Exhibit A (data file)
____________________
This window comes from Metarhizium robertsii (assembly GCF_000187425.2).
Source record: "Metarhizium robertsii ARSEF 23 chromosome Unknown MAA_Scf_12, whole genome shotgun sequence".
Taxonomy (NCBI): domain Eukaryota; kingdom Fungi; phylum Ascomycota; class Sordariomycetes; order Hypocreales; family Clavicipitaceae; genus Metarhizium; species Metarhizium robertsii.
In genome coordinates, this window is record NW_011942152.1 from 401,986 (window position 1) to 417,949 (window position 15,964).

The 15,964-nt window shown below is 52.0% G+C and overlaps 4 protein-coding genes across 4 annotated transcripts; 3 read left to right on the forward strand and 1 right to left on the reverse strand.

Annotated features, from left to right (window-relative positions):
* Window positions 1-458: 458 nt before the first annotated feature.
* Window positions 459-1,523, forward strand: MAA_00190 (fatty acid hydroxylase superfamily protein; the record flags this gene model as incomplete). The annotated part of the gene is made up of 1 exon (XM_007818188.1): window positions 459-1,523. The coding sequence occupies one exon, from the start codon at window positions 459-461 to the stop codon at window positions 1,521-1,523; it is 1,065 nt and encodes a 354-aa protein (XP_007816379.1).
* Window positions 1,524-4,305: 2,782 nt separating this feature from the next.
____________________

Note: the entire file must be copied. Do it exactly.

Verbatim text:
This window comes from Metarhizium robertsii (assembly GCF_000187425.2).
Source record: "Metarhizium robertsii ARSEF 23 chromosome Unknown MAA_Scf_12, whole genome shotgun sequence".
Taxonomy (NCBI): domain Eukaryota; kingdom Fungi; phylum Ascomycota; class Sordariomycetes; order Hypocreales; family Clavicipitaceae; genus Metarhizium; species Metarhizium robertsii.
In genome coordinates, this window is record NW_011942152.1 from 401,986 (window position 1) to 417,949 (window position 15,964).

The 15,964-nt window shown below is 52.0% G+C and overlaps 4 protein-coding genes across 4 annotated transcripts; 3 read left to right on the forward strand and 1 right to left on the reverse strand.

Annotated features, from left to right (window-relative positions):
* Window positions 1-458: 458 nt before the first annotated feature.
* Window positions 459-1,523, forward strand: MAA_00190 (fatty acid hydroxylase superfamily protein; the record flags this gene model as incomplete). The annotated part of the gene is made up of 1 exon (XM_007818188.1): window positions 459-1,523. The coding sequence occupies one exon, from the start codon at window positions 459-461 to the stop codon at window positions 1,521-1,523; it is 1,065 nt and encodes a 354-aa protein (XP_007816379.1).
* Window positions 1,524-4,305: 2,782 nt separating this feature from the next.